If you’ve ever found yourself confused about the difference between a dash and a hyphen, and when to use each one, you’re far from alone. When you handwrite them, they probably look exactly the same. They look different on the computer keyboard, sure—but you press the same button on the keyboard to create them, which doesn’t help. In fact, they’re not the same at all; one is mainly used to link words together, while the other mainly separates words. Find out more punctuation mistakes even smart people make.
A hyphen is what appears when you just press the button next to the zero key. In short, a hyphen links words together. It’s what you use to create a compound word, like “can-do” or “self-control,” or name, like Lin-Manuel Miranda. Grammarly also notes that you can use a hyphen to turn a pair of words into a modifier, like “a dog-friendly restaurant” or “a remorse-filled apology.” A hyphen is also the symbol you use to write out longer numbers: “twenty-three.”
A dash (specifically, an em dash) has a totally different purpose. It indicates a significant pause or surprising twist in a sentence. “‘He’s not the mastermind—I am!’ cackled the supervillain” would be an effective use of an em dash. Em dashes, usually in pairs, can also set off a parenthetical phrase or a phrase that you particularly want to emphasize. For instance, “The longest plane flight in the world—which I’m taking in two weeks—lasts more than 18 hours.” You would also use a dash to abruptly cut off a phrase, when writing dialogue, for instance. “‘Do you think he knows we’re—’ she began. ‘Shhh!’ I cut in.” To clear up another confusing English-language distinction, learn the difference between “i.e.” and “e.g.”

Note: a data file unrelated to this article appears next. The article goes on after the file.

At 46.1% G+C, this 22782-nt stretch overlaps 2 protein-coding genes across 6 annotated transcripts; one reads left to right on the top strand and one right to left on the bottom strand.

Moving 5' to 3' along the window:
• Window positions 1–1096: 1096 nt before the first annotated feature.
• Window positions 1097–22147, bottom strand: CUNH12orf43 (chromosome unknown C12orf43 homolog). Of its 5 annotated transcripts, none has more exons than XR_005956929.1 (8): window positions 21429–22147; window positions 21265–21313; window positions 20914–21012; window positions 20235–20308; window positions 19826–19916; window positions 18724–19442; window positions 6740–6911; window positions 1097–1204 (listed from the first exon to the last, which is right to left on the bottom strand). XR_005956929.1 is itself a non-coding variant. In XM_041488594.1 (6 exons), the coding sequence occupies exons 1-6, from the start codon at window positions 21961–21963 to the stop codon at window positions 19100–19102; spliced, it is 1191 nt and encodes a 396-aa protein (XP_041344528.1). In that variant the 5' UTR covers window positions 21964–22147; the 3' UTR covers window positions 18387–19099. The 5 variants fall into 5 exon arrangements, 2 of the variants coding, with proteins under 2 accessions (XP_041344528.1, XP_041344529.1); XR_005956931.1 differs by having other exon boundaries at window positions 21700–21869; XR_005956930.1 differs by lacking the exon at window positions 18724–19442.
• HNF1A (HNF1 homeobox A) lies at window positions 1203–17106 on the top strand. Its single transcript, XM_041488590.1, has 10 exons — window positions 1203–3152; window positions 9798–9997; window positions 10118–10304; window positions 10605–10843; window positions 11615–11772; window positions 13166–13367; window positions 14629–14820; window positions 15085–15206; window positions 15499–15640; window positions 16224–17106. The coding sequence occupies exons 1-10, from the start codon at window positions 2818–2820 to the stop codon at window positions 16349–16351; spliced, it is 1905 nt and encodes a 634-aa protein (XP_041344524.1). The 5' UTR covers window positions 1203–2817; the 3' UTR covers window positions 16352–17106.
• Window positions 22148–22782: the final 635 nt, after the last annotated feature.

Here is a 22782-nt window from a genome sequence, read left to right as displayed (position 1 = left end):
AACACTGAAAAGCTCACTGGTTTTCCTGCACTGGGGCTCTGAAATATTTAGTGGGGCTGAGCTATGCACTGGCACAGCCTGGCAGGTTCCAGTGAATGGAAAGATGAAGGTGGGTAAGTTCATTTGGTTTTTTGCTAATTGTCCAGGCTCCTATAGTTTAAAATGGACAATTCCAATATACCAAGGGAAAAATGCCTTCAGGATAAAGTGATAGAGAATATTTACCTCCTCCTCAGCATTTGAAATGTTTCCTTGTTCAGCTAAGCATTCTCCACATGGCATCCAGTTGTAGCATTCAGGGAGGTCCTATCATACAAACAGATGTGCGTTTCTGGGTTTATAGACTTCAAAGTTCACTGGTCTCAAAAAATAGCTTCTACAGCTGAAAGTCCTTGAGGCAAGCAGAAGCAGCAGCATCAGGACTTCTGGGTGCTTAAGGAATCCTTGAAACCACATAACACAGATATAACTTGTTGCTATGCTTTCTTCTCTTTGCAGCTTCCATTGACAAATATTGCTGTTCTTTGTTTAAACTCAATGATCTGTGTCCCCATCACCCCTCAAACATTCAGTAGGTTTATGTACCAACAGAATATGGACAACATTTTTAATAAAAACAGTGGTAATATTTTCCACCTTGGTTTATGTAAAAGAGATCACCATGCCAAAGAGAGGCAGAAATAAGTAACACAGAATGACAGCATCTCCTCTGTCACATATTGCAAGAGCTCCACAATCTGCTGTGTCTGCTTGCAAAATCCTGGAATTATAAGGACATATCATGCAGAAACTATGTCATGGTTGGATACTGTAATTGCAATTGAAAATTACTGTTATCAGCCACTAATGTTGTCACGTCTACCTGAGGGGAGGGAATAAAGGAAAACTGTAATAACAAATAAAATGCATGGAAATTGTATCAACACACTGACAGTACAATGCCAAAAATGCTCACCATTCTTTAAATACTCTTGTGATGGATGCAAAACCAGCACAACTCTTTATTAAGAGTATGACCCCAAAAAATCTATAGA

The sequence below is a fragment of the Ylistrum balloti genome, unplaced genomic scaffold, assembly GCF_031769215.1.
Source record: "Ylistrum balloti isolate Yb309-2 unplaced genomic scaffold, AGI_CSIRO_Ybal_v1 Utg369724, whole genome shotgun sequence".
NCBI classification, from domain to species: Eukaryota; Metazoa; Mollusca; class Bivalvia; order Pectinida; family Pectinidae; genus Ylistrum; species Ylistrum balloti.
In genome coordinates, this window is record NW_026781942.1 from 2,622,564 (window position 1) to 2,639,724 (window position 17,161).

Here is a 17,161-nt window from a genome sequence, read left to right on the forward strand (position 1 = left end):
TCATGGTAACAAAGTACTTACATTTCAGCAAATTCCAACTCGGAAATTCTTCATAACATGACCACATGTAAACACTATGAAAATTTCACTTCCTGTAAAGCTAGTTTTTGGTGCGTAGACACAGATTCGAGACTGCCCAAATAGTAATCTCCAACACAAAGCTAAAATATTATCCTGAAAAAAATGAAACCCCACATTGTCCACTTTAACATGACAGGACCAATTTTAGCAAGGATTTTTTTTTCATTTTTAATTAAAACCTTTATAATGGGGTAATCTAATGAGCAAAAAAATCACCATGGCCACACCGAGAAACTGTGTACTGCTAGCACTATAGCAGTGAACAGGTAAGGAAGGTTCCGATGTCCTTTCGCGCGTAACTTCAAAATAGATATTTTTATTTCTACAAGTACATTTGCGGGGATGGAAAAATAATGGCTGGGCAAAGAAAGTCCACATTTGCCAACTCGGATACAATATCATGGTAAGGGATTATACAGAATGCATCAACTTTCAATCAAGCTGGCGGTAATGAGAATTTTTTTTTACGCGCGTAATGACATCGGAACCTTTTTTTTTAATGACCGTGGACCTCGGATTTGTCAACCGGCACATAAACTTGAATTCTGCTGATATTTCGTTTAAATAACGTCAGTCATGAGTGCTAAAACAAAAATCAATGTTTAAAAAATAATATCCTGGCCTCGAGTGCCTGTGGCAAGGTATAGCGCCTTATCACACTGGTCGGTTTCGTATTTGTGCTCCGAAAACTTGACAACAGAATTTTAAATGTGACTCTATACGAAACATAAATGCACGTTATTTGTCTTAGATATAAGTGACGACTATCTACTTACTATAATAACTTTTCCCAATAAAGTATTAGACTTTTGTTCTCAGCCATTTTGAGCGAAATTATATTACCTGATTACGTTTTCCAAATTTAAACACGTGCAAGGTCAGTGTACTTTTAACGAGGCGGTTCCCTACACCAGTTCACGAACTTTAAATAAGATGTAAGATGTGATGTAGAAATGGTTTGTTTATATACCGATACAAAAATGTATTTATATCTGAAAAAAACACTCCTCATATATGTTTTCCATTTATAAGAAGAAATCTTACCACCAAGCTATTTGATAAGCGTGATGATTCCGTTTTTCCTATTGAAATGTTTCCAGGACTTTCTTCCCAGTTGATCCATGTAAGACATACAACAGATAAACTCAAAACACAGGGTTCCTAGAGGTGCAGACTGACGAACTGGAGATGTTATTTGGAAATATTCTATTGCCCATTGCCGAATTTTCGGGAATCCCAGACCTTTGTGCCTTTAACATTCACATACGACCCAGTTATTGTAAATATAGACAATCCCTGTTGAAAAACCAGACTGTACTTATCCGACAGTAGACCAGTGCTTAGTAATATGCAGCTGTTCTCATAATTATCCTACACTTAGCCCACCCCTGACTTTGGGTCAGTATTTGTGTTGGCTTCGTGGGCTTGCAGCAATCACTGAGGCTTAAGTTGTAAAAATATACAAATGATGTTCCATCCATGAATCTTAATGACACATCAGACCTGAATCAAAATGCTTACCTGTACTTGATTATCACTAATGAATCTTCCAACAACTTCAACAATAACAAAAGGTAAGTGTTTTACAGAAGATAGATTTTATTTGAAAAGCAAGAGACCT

To make a dash on the keyboard, you still use the key to the right of the zero, but it’s a little more complicated. Option-shift-hyphen will create a dash on a Mac, while on a PC, you can create one by holding down the Alt key and typing “0151.” And some programs, like Microsoft Word, simply automatically form a dash if you type two hyphens in a row, followed by a word and a space.
And, finally, there is another type of dash, called an en dash, that’s in between the two in size. It’s also a little more complicated to type on a keyboard, and it’s most commonly used to express ranges of numbers, mainly in scientific or mathematical writing. Most of the time, writers are just dealing with the differences between an em dash and a hyphen. Now that you’ve got that rule straightened out, brush up on 20 of the most confusing rules in the grammar world.